No, there should not. Call us for air conditioning repairs in Katy, TX!
Oh, you’re still here? I hope you already called us—we should be there soon to fix what’s wrong with your air conditioner. We may even save you from having to replace it prematurely.
But since we’ve got you here, we can entertain you as you wait with an explanation of why ice on the AC is a Bad Thing.
Ice may seem normal for a cooling system—but it’s not
We’re glad you called us to investigate the ice on your air conditioner, because too often homeowners see frost on the coils of a cooling system and shrug it off. This does make some sense: the air coming from an AC is cold, ice is cold, so why shouldn’t one be connected to the other?
However, a central air conditioning system doesn’t use ice to lower the temperature of the air, which is a process called evaporative cooling. There are cooling systems called evaporative coolers (we install and service them) that use this process, but they contain water rather than ice.
What a standard central AC does to cool down a house is a different process, heat exchange. This means removing heat from one location and releasing it in another. A special chemical refrigerant is used as the heat transfer medium. It circulates through two sets of coils, one indoors and one outdoors, to absorb heat from the first location and then exhaust it in the other. When heat is removed from your indoor air, the air feels cooler.
Why ice may appear anyway
The reason ice may start to form along the indoor coil—and that’s the spot you’re most likely to see ice formation—is because something is wrong with the heat exchange process. The indoor coil isn’t absorbing enough heat to warm the refrigerant inside it. When this happens, the refrigerant stays below freezing, and the moisture along the coil turns to ice. The ice further lowers heat absorption, creating more ice. This continues until the whole coil is frozen over and there’s no heat exchange going on, and therefore no indoor coolin.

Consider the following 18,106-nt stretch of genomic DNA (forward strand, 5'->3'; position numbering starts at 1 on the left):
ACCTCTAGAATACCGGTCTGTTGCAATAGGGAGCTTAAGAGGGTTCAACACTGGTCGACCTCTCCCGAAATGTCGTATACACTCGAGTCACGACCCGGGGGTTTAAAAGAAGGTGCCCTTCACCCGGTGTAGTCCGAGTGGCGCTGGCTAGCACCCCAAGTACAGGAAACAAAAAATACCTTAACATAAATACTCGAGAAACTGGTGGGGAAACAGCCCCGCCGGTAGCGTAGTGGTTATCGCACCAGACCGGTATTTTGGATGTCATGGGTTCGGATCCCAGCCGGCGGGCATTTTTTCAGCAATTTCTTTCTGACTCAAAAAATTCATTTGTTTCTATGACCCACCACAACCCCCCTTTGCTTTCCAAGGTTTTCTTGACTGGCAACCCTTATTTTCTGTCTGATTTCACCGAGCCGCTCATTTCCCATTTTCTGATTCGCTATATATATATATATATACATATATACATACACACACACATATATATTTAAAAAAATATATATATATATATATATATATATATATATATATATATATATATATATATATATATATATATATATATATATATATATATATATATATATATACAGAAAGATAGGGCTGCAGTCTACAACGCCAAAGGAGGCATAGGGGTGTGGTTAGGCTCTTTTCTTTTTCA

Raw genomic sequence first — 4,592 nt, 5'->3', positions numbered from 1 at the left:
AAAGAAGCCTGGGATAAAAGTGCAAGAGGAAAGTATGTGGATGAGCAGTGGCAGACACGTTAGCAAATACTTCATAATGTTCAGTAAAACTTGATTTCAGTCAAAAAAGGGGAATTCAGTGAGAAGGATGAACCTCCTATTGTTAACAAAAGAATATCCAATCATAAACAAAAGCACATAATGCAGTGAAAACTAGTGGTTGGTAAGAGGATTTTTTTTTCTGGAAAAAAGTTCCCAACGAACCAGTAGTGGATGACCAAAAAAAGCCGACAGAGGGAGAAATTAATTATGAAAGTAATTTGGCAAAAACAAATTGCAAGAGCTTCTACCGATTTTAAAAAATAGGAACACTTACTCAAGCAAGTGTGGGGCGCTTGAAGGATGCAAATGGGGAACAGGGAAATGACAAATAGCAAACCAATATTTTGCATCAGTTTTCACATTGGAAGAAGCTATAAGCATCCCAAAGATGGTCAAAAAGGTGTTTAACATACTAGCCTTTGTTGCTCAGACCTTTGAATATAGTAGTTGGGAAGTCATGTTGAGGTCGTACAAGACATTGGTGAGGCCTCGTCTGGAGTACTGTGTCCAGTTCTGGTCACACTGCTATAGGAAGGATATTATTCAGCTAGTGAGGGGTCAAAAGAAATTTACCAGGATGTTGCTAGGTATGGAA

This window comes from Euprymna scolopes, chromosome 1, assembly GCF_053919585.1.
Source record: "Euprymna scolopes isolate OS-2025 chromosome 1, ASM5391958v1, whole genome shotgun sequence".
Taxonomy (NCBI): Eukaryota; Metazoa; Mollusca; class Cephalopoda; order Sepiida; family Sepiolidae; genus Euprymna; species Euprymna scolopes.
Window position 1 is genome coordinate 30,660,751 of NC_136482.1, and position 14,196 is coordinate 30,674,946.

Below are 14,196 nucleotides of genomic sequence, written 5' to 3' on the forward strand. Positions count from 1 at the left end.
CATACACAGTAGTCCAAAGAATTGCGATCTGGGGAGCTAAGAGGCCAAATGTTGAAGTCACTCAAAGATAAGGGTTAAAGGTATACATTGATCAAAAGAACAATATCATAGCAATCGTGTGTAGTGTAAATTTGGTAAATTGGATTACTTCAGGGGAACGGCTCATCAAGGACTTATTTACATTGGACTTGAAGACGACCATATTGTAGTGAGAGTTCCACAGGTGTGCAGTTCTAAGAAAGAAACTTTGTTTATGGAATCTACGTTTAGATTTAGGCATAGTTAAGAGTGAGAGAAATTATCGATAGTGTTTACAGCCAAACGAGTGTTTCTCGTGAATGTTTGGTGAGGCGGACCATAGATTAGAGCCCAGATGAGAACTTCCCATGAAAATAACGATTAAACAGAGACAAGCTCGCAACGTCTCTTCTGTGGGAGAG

There are different reasons why the refrigerant in the coil isn’t absorbing enough heat to warm it.
- The AC has lost refrigerant to leaks. The less refrigerant, the less heat absorption, and the colder the refrigerant that’s still in the coil will stay. Refrigerant leaks put the entire air conditioning system in danger of breaking down.
- The coil has collected so much dirt and grime that it’s created in insulating layer slowing down heat absorption.
- The HVAC filter is so thickly clogged that not enough warm air is passing over the coil, allowing the refrigerant to stay too cold.
Please don’t try to scrape off the ice to “fix” the problem. This can potentially damage the coil, and most of the time won’t do anything to repair the root cause. When we get to you (that’s us ringing the doorbell now!) we’ll repair what’s wrong and then defrost the coil.